Stephen Jack Fine Art

Diana Armstrong

Art For Sale

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Artist: Diana Armstrong; Painting: Feathering the Nest Diana Armstrong

Feathering the Nest

Oil with gold and silver leaf on linen, signed.
39 x 85 cm

 
Artist: Diana Armstrong; Painting: Swallows Return Diana Armstrong

Swallows Return

Oil with gold and silver leaf on linen, signed.
61 x 61 cm

SOLD

 
Artist: Diana Armstrong; Painting: Drink Me Diana Armstrong

Drink Me

Oil on linen mounted on panel
21 x 26 cm

SOLD


 

Diana Armstrong has developed a unique approach to her art, which she styles as "Magical Realism", drawing much of her inspiration from literary sources. Her methods and technique are based on skilled draughtsmanship and handling of oil paint and the underlying narrative in her work follows in the tradition of the earlier Masters.

We first discovered Diana's work when we exhibited a series of animal themed works in 2014. Since then her career has blossomed, winning an award for her painting at the "New Lights" Art Competition. Then, from relative obscurity having never exhibited her work publicly, her paintings have appeared in exhibitions at the Mall Galleries and Hay Hill Galleries in London as well as 2 London art fairs, with her works selling to collectors in the UK and overseas.

 
Artist: Diana Armstrong; Painting: Time's Arrow Diana Armstrong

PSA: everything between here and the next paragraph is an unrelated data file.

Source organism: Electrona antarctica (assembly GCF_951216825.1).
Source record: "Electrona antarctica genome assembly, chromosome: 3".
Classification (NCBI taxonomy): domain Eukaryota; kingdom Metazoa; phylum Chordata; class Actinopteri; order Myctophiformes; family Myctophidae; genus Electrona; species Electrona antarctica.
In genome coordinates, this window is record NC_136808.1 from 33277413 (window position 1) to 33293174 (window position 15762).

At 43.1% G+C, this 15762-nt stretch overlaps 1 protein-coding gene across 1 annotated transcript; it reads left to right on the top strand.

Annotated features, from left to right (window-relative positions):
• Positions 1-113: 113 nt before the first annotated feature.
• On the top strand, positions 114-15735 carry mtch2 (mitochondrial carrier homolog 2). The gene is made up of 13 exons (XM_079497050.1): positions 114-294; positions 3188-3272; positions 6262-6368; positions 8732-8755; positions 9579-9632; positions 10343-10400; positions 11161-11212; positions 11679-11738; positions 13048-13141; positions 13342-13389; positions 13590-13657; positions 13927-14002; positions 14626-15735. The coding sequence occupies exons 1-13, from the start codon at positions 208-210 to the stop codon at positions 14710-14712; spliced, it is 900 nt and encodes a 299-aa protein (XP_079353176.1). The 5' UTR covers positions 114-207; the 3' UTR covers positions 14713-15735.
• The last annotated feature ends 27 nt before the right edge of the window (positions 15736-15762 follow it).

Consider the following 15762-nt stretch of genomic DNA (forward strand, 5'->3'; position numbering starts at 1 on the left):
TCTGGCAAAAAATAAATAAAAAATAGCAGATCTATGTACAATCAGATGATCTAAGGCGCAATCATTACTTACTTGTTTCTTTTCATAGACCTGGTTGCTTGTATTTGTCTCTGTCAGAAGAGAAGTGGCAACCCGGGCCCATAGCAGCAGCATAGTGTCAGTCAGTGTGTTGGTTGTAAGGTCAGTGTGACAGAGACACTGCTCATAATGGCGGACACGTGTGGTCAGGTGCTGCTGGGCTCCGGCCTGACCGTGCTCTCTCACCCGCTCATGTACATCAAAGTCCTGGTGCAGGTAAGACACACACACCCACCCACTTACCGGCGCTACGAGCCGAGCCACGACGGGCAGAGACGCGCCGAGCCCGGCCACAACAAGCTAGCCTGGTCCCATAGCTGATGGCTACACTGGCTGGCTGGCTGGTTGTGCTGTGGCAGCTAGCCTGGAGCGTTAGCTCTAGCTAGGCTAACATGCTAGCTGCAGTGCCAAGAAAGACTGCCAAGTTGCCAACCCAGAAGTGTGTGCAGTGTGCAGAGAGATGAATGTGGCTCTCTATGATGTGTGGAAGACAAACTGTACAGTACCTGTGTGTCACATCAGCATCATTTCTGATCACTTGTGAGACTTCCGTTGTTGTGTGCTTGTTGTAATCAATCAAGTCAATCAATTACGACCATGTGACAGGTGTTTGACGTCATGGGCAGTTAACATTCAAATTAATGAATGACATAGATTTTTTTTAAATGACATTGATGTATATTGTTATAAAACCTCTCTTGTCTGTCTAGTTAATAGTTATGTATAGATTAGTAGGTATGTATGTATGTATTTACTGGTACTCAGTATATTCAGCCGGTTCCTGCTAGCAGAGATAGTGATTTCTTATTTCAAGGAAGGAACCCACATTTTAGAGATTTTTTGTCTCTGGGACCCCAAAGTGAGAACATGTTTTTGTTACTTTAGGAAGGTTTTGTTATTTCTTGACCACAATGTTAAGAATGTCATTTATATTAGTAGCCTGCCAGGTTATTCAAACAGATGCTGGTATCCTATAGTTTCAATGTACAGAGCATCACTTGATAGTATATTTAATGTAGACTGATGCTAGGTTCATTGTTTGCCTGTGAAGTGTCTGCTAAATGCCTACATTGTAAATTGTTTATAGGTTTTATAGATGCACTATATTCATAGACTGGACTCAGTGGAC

Time's Arrow

Oil on linen mounted on panel
30 x 40 cm

  
Artist: Diana Armstrong; Painting: The Dance Diana Armstrong

The Dance

Oil and silver leaf on linen

SOLD

   
Artist: Diana Armstrong; Painting: Autumn's Crown Diana Armstrong

Autumn's Crown

Oil and silver leaf on linen, signed.
61 x 76 cm

  

Diana Armstrong was born in 1980 and was brought up in rural North Yorkshire. She graduated with a degree in English Language and Literature from King's College London in 2004. It was here that she was inspired by art from the Middle Ages to the Modern period, especially during a course run by her tutor Max Saunders comparing literature with art. She continued to visit galleries frequently, often copying from the great masters in the National Gallery, Tate Britain and Courtauld Institute. In a search to find a genre that best describes her work, she has chosen the term 'Magical Realism' which concerns itself with broken boundaries between the mythical and the real.